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Clarification on Partial Derivative Symbols

  1. Aug 26, 2010 #1
    1. The problem statement, all variables and given/known data

    See uploaded image.

    2. Relevant equations

    n/a

    3. The attempt at a solution

    I’ve never seen this format so I am not sure what it is asking. Taking L1.B as an example. They are partials, but does it mean partial of x with respect to z? And then partial of y with respect to z? I am pretty sure that part is right after looking at it again.

    The one I am really confused about it L1.3D. There are two partial symbols with y and z in front of w. Maybe partial of x then y with respect to w?

    And I guess the same thing with C. Partial of c1? Since c is a constant wouldn’t that be zero every time? There is no x with the partial symbols, so I don't think I do anything with the x or y?

    I have only seen the following when referring to partial derivatives...

    [tex]\frac{\partial x}{\partial y}[/tex]
    (partial of x with respect to y)

    And...

    [tex]F_{x}[/tex]
    (partial of x)
     

    Attached Files:

  2. jcsd
  3. Aug 26, 2010 #2

    lanedance

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    read it as follows:
    [tex]\partial_x = \frac{\partial }{\partial x}[/tex]
     
  4. Aug 26, 2010 #3
    When in doubt, search Google/Wiki ;)! http://en.wikipedia.org/wiki/Partial_derivative

    3B. partial of z with respect to x...and partial of z with respect to y.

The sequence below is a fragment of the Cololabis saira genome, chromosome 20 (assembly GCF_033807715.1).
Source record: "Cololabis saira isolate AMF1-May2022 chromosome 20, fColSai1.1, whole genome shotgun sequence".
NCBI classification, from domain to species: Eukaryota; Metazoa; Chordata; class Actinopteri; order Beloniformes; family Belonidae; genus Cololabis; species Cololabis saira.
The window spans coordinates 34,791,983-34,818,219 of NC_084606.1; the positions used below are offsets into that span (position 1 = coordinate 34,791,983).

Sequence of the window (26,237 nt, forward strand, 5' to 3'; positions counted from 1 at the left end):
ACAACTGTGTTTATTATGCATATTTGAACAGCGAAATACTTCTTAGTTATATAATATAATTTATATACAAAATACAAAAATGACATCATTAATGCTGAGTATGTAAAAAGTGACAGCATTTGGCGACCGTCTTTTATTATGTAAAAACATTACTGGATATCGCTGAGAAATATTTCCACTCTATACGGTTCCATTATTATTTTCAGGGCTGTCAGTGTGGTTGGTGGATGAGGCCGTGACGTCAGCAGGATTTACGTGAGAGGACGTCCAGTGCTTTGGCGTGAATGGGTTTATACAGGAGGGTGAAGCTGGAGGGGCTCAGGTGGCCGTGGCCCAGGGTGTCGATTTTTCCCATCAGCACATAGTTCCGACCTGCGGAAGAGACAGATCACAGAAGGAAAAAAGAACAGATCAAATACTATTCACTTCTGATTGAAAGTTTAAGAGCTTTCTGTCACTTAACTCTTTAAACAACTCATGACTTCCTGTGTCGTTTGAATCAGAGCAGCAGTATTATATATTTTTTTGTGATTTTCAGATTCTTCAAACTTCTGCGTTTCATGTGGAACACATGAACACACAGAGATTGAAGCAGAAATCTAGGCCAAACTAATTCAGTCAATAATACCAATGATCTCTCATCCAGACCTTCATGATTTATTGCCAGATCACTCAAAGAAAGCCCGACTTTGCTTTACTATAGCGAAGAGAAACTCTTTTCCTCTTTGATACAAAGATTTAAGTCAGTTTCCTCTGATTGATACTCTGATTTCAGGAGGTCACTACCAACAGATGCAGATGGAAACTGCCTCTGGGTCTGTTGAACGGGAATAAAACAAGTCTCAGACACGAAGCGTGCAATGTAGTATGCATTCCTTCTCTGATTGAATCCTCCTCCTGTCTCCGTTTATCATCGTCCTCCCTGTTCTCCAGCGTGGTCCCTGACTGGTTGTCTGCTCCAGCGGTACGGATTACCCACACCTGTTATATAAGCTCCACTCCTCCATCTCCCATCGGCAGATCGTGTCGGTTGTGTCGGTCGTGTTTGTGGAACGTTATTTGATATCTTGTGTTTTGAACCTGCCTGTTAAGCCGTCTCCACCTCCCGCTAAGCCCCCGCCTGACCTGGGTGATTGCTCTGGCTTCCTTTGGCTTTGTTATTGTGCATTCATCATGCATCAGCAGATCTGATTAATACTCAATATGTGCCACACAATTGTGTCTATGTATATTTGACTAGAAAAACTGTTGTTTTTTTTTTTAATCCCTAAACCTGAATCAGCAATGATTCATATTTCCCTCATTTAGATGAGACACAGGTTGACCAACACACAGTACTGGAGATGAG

3C. I'm not sure on this one. I guess partial of u w/ respect to c1, c2, c3, separately.
    3D. partial of w with respect to y and then partial with respect to x.
     
  5. Aug 27, 2010 #4
    Perfect, that is what I was thinking. Thanks for the responses.

    Back to the c1, c2, c3... since those are constants, isn't that just going to be zero? Or am I missing something still?
     
  6. Aug 27, 2010 #5

    Dick

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    Why do you think c1, c2 and c3 are constants? If you are taking partial derivatives of them, you shouldn't be thinking of them as constants.
     
  7. Aug 27, 2010 #6
    Just assume x is not a function of c1, c2, or c3, and go from there.
     
  8. Aug 27, 2010 #7
    Got it. I guess I am used to c being used as a constant. Plus we just did separation of variables where c1 and c2 where used as constants. With that and the fact that they were before the variables, like most constants, I just assumed that's why they were.

    No matter how much I do these, I always get thrown off when different variables get used. :rofl:
     
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